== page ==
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A national knowledge-based crop recognition in Mediterranean environment (ITC Journal)
Year:
2002
Source of publication :
ITC Journal
Authors :
כהן, יפית
;
.
Volume :
2002
Co-Authors:
Cohen, Y., Environmental Information Laboratory, Department of Geography, Bar-Ilan University, Ramat Gan 52900, Israel, Division Geodetic Engineering, Department of Civil Engineering, Technion-Israel Inst. of Technology, Haifa 32000, Israel
Shoshany, M., Environmental Information Laboratory, Department of Geography, Bar-Ilan University, Ramat Gan 52900, Israel, Division Geodetic Engineering, Department of Civil Engineering, Technion-Israel Inst. of Technology, Haifa 32000, Israel
Facilitators :
From page:
75
To page:
87
(
Total pages:
13
)
Abstract:
Population growth, urban expansion, land degradation, civil strife and war may place plant natural resources for food and agriculture at risk. Crop and yield monitoring is basic information necessary for wise management of these resources. Satellite remote sensing techniques have proven to be cost-effective in widespread agricultural lands in Africa, America, Europe and Australia. However, they have had limited success in Mediterranean regions that are characterized by a high rate of spatio-temporal ecological heterogeneity and high fragmentation of farming lands. An integrative knowledge-based approach is needed for this purpose, which combines imagery and geographical data within the framework of an intelligent recognition system. This paper describes the development of such a crop recognition methodology and its application to an area that comprises approximately 40% of the cropland in Israel. This area contains eight crop types that represent 70% of Israel agricultural production. Multi-date Landsat TM images representing seasonal vegetation cover variations were converted to normalized difference vegetation index (NDVI) layers. Field boundaries were delineated by merging Landsat data with SPOT-panchromatic images. Crop recognition was then achieved in two-phases, by clustering multi-temporal NDVI layers using unsupervised classification, and then applying 'split-and-merge' rules to these clusters. These rules were formalized through comprehensive learning of relationships between crop types, imagery properties (spectral and NDVI) and auxiliary data including agricultural knowledge, precipitation and soil types. Assessment of the recognition results using ground data from the Israeli Agriculture Ministry indicated an average recognition accuracy exceeding 85% which accounts for both omission and commission errors. The two-phase strategy implemented in this study is apparently successful for heterogeneous regions. This is due to the fact that it allows unsupervised classification to represent the high phenological variability (by utilizing 70 clusters). Utilization of the 'split-and-merge' rules derived from the entire data set of imagery and auxiliary data enabled the formalization of different interpretation contexts for each crop. This technique, which uses imagery information in both stages, is significantly different from exiting methods that are based only on auxiliary geographical and expert knowledge in the post-classification phase. © 2002 Elsevier Science B.V. All rights reserved.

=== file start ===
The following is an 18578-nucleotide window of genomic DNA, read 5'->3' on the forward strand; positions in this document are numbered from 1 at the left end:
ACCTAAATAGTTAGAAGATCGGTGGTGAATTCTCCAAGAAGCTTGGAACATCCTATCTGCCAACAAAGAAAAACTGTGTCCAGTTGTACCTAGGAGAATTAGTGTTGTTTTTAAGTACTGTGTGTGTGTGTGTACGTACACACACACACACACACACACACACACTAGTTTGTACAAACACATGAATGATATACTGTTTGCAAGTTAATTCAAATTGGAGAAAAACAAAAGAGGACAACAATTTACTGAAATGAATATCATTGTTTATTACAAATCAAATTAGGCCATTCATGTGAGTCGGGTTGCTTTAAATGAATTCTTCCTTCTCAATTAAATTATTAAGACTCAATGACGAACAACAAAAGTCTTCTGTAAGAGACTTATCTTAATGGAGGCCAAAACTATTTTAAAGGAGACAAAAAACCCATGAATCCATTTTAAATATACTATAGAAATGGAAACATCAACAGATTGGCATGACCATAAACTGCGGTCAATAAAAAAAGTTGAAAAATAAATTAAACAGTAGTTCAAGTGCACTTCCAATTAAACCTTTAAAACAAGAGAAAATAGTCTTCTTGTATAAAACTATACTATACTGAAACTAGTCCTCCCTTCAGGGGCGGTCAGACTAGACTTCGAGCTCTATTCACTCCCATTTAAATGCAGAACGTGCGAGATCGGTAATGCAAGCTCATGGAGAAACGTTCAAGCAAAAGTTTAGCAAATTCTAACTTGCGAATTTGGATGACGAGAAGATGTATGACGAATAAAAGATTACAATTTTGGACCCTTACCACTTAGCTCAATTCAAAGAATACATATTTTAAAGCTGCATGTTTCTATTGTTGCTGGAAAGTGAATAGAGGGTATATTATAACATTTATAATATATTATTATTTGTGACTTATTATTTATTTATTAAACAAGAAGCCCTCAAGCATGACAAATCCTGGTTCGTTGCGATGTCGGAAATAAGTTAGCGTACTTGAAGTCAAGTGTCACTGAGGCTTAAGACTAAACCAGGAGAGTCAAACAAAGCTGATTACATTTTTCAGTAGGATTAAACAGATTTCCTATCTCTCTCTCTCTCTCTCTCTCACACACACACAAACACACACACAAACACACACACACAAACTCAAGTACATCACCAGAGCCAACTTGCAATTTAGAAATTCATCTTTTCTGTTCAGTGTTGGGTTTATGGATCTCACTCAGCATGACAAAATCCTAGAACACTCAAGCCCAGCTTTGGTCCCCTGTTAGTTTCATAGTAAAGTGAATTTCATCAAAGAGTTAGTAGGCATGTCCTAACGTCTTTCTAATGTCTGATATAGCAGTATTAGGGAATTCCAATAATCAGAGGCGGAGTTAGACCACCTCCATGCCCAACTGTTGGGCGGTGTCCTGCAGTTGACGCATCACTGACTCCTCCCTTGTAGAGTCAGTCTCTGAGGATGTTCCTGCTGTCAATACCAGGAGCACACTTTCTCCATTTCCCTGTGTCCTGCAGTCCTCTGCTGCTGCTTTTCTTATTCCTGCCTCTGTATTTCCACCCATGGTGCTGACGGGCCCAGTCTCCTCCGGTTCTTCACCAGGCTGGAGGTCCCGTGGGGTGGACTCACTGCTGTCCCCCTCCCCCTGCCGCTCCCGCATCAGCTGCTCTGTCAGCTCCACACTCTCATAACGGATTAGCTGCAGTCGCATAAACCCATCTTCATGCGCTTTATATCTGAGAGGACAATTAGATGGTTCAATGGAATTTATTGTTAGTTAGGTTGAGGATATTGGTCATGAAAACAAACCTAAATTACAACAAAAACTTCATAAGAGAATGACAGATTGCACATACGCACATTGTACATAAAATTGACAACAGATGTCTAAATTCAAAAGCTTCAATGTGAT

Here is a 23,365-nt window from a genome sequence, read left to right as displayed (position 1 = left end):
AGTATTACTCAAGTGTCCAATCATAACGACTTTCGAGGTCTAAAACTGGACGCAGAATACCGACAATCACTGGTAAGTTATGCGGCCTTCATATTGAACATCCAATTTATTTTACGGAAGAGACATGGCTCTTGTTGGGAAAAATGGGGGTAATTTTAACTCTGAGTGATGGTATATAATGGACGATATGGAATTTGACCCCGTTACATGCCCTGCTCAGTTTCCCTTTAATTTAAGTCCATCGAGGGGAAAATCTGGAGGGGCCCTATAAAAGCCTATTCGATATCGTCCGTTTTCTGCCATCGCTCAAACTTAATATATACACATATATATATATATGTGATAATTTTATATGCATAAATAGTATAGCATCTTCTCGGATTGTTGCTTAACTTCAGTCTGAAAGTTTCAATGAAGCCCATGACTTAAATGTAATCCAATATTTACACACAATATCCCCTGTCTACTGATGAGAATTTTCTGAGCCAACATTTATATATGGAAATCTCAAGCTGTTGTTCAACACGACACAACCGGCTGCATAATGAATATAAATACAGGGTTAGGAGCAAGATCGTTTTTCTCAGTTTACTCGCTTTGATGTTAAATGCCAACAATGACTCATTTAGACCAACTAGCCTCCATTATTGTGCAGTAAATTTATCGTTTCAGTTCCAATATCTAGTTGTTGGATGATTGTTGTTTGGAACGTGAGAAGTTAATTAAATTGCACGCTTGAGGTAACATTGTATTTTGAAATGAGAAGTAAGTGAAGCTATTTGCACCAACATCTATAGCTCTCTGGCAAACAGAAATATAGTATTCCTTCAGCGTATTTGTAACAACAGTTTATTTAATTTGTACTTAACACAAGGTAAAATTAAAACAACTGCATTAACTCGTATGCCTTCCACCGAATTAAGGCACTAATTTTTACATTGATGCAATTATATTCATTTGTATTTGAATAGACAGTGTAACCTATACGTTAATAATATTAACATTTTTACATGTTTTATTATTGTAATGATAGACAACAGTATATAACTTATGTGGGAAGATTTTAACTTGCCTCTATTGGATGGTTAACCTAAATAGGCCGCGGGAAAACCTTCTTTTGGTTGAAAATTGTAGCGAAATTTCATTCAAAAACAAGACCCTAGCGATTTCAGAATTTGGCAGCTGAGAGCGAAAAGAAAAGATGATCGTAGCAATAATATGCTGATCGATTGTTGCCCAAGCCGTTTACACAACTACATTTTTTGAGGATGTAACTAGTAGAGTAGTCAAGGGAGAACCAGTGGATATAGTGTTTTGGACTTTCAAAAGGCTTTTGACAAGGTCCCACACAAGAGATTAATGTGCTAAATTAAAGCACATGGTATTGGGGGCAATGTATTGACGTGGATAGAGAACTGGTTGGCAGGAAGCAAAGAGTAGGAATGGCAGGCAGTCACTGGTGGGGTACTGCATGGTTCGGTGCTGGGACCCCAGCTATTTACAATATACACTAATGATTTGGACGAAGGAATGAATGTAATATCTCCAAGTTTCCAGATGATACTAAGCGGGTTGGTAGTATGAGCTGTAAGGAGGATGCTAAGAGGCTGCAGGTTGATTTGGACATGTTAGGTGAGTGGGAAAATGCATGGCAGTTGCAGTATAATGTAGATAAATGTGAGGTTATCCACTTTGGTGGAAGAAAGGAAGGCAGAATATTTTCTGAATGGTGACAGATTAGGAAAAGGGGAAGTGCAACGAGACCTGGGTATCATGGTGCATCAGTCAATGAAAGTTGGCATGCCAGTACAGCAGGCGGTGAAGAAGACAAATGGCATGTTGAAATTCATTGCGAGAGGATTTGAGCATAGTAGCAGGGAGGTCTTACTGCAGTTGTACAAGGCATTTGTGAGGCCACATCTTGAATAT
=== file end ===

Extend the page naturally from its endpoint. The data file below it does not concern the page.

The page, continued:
Note:
Related Files :
Agriculture
Integration
Israel
Knowledge-based rules
knowledge based system
NDVI
remote sensing
עוד תגיות
תוכן קשור
More details
DOI :
Article number:
0